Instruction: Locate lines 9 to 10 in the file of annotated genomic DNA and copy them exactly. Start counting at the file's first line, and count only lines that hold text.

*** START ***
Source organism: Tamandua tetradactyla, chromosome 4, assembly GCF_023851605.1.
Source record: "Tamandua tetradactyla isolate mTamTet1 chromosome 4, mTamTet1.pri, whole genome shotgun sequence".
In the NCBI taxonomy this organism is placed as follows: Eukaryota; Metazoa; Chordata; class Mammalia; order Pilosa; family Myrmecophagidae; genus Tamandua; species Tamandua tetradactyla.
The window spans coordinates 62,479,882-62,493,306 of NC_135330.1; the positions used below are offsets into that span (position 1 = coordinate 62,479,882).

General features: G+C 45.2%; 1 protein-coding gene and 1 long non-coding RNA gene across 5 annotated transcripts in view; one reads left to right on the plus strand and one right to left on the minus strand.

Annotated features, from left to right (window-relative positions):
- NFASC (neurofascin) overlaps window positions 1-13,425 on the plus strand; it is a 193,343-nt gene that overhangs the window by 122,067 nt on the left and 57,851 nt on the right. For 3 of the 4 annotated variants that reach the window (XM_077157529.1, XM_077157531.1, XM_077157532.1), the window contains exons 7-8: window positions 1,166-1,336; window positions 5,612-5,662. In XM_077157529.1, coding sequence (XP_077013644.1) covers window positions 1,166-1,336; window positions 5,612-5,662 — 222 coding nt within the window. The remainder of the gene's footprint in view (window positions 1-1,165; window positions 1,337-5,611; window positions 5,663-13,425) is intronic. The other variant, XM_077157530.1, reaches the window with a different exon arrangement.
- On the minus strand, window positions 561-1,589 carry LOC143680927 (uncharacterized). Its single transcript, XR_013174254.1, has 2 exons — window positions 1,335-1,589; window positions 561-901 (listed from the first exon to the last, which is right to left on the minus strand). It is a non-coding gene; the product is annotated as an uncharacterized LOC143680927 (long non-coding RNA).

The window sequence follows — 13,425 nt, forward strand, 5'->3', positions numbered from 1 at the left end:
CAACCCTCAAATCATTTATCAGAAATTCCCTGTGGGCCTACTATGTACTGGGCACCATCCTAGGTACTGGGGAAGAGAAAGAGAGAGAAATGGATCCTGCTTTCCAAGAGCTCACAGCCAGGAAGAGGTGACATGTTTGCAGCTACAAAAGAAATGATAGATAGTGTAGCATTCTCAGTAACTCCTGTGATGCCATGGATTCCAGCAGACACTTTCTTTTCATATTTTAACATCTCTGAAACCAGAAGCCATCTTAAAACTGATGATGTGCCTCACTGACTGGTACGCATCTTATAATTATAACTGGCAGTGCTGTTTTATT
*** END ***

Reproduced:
The window sequence follows — 13,425 nt, forward strand, 5'->3', positions numbered from 1 at the left end:
CAACCCTCAAATCATTTATCAGAAATTCCCTGTGGGCCTACTATGTACTGGGCACCATCCTAGGTACTGGGGAAGAGAAAGAGAGAGAAATGGATCCTGCTTTCCAAGAGCTCACAGCCAGGAAGAGGTGACATGTTTGCAGCTACAAAAGAAATGATAGATAGTGTAGCATTCTCAGTAACTCCTGTGATGCCATGGATTCCAGCAGACACTTTCTTTTCATATTTTAACATCTCTGAAACCAGAAGCCATCTTAAAACTGATGATGTGCCTCACTGACTGGTACGCATCTTATAATTATAACTGGCAGTGCTGTTTTATT